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by new york solidarity
Tuesday, May. 02, 2006 at 3:45 AM
A behind-the-scenes look at how workers at one Brooklyn bakery organized to shut down the store to honor Monday’s May Day immigrant rights work strike.
On Saturday I went to work early in the morning to serve coffee and sell muffins in a Brooklyn bakery. The kitchen staff is mostly Mexican and Ecuadorian men, the retail staff is largely young, not always white, but American-born women with other jobs or school on the side. There is a clear divide not just in our language or music or work schedules but, also, in the set up: we are the ‘face’ of the store, but the men in the ‘back’ do the real work that makes the store run. We always find ways to make it less serious and to get along. The guys will hide behind stuff and jump out and scare us on our way to the bathroom, or they’ll call us ninas (little girls in Spanish) while we’ll call them ninos (little boys), debating who is more immature. So we’re friends but no one ever talks about the larger political and social system that has put us in the ‘front’ and them in the ‘back. Sometimes they talk about being tired or we’ll talk about how they work way too hard, but it never goes further then that.
Towards the end of Saturday morning though, I turned to one of my retail co-workers, Diana, and asked her what she thought about the boycott for Monday. We got to talking and agreed that it was a great idea but we didn’t know how many people were going to do it. She asked me if the kitchen staff from our bakery was going to walk out, since they are all immigrants, and I told her that I didn’t know. Diana speaks Spanish so without us really thinking it through, she went to ask one of them about it. She reported back to me that she talked to Juan about it and he said he really wanted to do it, but that none of the other guys wanted to because they were worried about losing a day’s pay and more importantly they were worried that they would get fired. I’m not sure what happened but something really struck us and things just spiraled from there for the next four hours of our shift. We talked to some of the other guys about it in the kitchen and they all voiced the concern that they would get fired. She and I talked about it a bit more and decided to call the other retail workers who were on shift for Monday and ask them if they’d be willing to stay home from work if the kitchen staff needed them to. I spoke with each of them, and while there was some confusion at first, they all agreed that if this was going to help the kitchen staff then yes they would too.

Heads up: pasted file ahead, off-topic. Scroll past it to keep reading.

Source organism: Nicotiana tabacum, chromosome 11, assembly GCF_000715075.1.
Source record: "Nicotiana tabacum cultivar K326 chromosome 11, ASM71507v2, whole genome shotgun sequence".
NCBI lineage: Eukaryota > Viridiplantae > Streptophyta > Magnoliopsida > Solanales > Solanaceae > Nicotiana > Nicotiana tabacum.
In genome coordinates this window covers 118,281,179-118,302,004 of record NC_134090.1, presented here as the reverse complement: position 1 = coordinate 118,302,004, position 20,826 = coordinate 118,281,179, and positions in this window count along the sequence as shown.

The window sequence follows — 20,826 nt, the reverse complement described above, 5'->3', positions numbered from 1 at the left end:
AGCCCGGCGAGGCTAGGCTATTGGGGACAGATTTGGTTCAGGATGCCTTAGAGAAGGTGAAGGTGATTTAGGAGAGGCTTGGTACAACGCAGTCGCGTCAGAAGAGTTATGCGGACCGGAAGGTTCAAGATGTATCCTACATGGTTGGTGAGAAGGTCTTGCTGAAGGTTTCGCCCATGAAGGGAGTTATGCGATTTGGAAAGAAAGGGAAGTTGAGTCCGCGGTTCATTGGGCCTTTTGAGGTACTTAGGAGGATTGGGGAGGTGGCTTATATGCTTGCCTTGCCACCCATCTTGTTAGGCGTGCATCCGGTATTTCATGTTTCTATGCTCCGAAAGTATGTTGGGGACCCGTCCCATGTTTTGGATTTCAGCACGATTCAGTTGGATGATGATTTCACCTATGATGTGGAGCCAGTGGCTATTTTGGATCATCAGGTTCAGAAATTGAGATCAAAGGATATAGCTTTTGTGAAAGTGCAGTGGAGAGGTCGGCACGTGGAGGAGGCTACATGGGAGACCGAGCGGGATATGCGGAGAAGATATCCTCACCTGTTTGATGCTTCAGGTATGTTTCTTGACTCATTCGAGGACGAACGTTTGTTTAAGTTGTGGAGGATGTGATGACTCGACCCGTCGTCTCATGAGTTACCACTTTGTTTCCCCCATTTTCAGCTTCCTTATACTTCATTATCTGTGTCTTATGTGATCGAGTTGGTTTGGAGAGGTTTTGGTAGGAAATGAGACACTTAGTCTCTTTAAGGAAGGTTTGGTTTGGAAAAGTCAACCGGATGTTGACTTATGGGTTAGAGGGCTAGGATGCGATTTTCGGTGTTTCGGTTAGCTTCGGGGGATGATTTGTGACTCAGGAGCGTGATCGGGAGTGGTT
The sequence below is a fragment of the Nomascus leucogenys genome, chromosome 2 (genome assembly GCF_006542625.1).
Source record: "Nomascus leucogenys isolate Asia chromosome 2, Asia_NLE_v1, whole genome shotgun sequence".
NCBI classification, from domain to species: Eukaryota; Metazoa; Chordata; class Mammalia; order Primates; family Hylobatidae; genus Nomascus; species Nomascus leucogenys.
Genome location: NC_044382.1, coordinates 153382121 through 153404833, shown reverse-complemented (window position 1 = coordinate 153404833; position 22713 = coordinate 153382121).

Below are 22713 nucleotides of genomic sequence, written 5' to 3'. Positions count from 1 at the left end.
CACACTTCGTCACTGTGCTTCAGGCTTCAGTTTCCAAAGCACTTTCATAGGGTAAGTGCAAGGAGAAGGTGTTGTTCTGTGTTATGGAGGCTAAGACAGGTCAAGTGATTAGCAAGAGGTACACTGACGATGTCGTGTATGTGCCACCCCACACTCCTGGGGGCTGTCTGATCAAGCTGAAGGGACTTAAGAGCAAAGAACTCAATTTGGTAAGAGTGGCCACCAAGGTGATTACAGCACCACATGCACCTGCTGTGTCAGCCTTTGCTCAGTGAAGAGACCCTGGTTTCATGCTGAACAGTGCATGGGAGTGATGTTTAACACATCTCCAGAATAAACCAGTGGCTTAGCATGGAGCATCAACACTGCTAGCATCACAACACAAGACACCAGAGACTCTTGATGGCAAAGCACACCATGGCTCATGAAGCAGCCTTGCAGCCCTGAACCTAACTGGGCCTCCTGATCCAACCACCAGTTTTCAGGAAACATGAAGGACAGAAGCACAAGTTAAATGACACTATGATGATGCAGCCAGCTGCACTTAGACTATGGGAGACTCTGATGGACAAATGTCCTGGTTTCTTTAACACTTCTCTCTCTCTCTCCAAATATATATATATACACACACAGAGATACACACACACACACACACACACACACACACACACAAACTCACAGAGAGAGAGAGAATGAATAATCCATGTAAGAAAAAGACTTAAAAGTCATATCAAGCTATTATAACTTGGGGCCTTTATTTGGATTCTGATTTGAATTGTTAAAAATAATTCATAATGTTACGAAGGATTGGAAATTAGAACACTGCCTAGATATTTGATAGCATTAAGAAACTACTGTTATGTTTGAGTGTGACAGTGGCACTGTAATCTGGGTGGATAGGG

We reported back to the kitchen staff that everyone in retail would stay out of work if they would also. They looked shocked. We were talking mostly with two guys, Juan and Pedro. Juan looked at us very seriously and you could tell that he didn’t really trust that it would happen. Pedro smiled big and I felt like we were in on something together. We talked in circles for a while about it, with no one really wanting to admit that it was going to happen. For the first time in the three years that I worked at the bakery, we were all interacting with each other with our real emotions and trying to find a way to make this happen together.
Finally, Juan and Pedro approached, John, who is the highest up person in the kitchen and also the closest of any staff person with the owners. One of the most important moments came when Juan was explaining in Spanish to John that when he talks to the owners he can’t name who started this and act like it was just a few people who were pushing it. I could tell that Juan was already worried that he had gone too far and might lose his job even if the shut down didn’t happen. Mostly we all felt nervous because we agreed that this bakery is pretty good and that we like the owners. So this was not a strike against them specifically but rather against the system. Finally John agreed to call them but he said he was going to act like he didn’t know anything about it but just that all the kitchen and retail had informed him they weren’t coming in on Monday because they needed to go to the immigration rallies.
I heard him on the phone and although the owners were all pretty upset by it, he made it sound so concrete and matter of fact that they couldn’t really do anything other than figure out how to cancel some orders for Monday and make sure things didn’t go to waste while the store was closed. We won’t see them until after Monday so I’m not sure if there will be a backlash or some serious questioning. Even though I am nervous about losing my job, I feel like we are all such an organized team now that we should be safe.
I didn’t wake up Saturday morning thinking that I was going to organize a shut down. I didn’t even ask that first question expecting much of an answer. I just had nothing to talk about at that moment and was curious. But hearing that it was really important to the kitchen staff and that they would do it if they felt like they had support was all we needed to want to participate.
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